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RCSI
MATTERS
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RCSI
MATTERS
Somalia and explained, to the local
medics, the microplanning process of
reaching every child and how they
would administer the vaccines.
"Once a cycle is completed, you have
le enough tools for the local doctors to
be able to complete the next vaccination
cycles themselves." is was successful
as the local doctors were able to use
mobile phones and GPS navigation
in such a way, that they were able to
manoeuvre around the militia to reach
every district.
A er her experience in Somalia,
Dr Brennan went on to become
the Medical Epidemiologist in the
Emergency Response and Recovery
Branch in CDC's Division of Global
Health Protection. She maintains that
being bilingual she is uent in French
and building up trust amongst her
CDC peers on a global level over the
years, has led to her continued success
in the international emergency response
arena.
Although she has recently taken on
a new position, Dr Brennan says that
she wants to continue training and
educating local people to continue the
programmes her teams have put in
place, independently. "People who are
from those environments can empathise
and share their experiences with their
local communities, so it is important
for future success, that they have the
education to continue these healthcare
regimes, which we have originally
implemented.
"I am meeting people, who I would
have trained in Afghanistan years ago,
working on programmes in countries
like DR Congo. To see them growing
up, helping to train and educate others,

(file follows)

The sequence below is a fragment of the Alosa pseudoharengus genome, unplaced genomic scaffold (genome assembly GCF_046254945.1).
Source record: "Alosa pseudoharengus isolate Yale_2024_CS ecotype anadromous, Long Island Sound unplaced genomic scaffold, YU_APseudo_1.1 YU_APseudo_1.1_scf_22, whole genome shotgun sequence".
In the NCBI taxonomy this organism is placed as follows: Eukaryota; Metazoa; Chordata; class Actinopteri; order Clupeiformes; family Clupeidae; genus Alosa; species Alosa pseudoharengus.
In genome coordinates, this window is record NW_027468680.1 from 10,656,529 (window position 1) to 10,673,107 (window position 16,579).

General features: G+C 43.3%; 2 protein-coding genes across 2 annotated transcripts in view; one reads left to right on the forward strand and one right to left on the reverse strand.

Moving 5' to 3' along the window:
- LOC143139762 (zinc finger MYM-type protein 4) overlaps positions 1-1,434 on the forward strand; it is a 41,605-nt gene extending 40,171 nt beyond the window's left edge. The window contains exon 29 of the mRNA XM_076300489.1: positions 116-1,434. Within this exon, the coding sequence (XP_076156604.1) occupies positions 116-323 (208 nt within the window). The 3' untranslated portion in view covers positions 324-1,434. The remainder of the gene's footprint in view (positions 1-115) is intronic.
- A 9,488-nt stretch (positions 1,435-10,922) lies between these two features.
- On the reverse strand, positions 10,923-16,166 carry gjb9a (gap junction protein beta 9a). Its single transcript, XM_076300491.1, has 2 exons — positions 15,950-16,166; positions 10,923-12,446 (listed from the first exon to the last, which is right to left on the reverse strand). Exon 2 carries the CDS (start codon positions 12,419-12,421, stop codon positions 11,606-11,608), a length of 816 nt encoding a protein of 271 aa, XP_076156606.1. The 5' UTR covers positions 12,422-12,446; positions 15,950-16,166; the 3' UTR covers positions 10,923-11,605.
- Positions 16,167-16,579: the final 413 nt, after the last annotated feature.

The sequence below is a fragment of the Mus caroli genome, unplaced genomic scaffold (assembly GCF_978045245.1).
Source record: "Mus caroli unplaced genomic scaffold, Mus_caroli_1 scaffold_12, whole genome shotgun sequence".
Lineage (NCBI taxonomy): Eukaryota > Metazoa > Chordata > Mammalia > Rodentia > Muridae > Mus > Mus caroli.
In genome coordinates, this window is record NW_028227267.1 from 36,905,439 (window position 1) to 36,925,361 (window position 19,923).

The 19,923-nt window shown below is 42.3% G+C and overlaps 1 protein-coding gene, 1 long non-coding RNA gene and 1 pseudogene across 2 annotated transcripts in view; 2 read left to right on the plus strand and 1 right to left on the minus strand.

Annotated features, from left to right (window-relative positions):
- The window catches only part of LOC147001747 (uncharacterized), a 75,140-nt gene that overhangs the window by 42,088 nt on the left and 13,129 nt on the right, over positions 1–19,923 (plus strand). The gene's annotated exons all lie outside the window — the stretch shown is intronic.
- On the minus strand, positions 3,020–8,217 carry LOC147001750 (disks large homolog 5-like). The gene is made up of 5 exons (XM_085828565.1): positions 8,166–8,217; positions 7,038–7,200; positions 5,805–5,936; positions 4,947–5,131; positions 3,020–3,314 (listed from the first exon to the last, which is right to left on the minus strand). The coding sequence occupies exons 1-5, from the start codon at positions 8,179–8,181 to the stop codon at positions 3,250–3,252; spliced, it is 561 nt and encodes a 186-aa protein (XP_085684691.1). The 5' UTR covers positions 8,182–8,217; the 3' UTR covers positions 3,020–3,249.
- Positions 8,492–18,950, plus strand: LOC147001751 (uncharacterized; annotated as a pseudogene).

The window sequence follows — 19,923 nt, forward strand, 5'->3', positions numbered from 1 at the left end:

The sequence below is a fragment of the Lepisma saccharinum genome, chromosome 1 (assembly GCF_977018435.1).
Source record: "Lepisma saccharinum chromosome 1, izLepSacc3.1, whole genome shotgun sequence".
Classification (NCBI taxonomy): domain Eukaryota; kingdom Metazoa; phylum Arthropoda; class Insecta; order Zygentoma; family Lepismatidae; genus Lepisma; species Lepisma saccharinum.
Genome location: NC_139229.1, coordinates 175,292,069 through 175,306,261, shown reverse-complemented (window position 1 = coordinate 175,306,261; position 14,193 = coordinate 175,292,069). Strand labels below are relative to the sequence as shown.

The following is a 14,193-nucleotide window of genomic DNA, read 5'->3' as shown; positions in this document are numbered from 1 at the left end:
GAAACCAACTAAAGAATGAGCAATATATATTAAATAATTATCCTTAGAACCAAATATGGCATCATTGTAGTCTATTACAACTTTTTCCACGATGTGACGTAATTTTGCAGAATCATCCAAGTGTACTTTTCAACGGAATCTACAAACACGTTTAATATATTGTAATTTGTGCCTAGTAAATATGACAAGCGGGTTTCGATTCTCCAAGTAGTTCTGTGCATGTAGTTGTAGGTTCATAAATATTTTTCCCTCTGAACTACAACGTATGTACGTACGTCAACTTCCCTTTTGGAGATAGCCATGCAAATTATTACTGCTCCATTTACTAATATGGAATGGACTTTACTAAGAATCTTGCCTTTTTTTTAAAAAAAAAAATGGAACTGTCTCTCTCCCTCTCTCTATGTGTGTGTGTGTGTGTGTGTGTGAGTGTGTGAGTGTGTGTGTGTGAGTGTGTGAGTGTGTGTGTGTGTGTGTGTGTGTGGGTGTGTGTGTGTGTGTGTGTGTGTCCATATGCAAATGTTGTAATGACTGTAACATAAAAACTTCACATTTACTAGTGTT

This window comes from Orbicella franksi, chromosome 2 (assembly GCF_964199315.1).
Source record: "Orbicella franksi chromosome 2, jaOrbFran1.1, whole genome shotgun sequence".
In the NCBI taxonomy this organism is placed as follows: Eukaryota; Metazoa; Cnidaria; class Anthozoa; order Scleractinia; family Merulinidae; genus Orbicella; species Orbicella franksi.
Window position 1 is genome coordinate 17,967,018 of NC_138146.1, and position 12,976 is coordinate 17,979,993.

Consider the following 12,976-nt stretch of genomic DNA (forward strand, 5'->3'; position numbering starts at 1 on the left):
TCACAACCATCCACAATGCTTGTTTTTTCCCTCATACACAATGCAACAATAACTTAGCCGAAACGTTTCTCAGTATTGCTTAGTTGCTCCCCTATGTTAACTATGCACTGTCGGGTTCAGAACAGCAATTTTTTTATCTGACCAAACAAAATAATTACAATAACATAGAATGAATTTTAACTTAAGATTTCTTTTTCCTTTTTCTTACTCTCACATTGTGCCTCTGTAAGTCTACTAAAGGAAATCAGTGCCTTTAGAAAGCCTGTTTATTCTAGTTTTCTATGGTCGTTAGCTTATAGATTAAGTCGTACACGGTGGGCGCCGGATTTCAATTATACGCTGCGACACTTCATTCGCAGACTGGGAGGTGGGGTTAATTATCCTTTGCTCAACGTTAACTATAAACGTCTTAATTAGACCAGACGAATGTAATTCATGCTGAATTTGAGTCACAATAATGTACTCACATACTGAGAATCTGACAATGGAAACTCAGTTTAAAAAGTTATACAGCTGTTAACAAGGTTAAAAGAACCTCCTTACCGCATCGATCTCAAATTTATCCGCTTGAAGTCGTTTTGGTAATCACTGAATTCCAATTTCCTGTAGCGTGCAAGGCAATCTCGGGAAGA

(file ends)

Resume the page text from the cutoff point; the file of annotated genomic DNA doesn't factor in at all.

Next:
is really inspiring."
NEW ROLE, NEW CHALLENGES
In her new role, Dr Brennan will
provide the synergising link between
the UN, the emergency section in
UNICEF in Geneva and the WHO,
ensuring that high-level emergencies
are dealt with in a better way.
e role entails providing technical
assistance to all UNICEF-led and co-
led humanitarian clusters and areas of
responsibility (AoRs), in supporting
e ective assessment, monitoring and
coordination in complex humanitarian
emergencies (CHEs); supporting the
development of best practices in the
areas of humanitarian assessment
and support the operationalisation of
primary and secondary assessment
data; and strengthening coordination
and data collection to address
challenges accessing `hard-to-reach'
populations. Dr Brennan credits her
RCSI background for her international
career decisions.
"As a Dubliner in a homogenous
Ireland, RCSI opened my eyes to
di erent cultures as well as opening
doors to pursue the international career
that I am in now. Coming back to RCSI
for my 30th reunion, I can see my peers
maintaining their clinical work but
also trying to implement their work
outside in countries like Haiti and Sri
Lanka. Most of my peers are trying to
assert their medical experience in these
countries in a capacity-building way. I
really feel that, because RCSI is such an
international medical school, there is
more of an inclination to reach out on a
global level."
have one rom
researchin ad t
di htheria in
ssia to wor in
on vaccination
ro rammes in
oma ia
CLASS OF 1985 REUNION
DR MUIREANN BRENNAN
A refugee family from Somalia outside their
UNHCR tent in Dollo Ethiopia in 2011. Dr
Brennan visited them to enquire about
malnourishment reports.
DR BRENNAN'S KEY EMERGENCY RESPONSE HIGHLIGHTS
2002
Afghanistan
Mass measles vaccination programme
1,748,829 children targeted
91% coverage achieved
2010
Pakistan
Flood emergency response
2,000 killed and 20 million affected
2007
Syria
1.2 million Iraqi
refugees
$15m spent on
primary and
tertiary care
2010
Haiti
Earthquake response
100 CDC scientists work
on cholera outbreak
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03/03/2016 11:56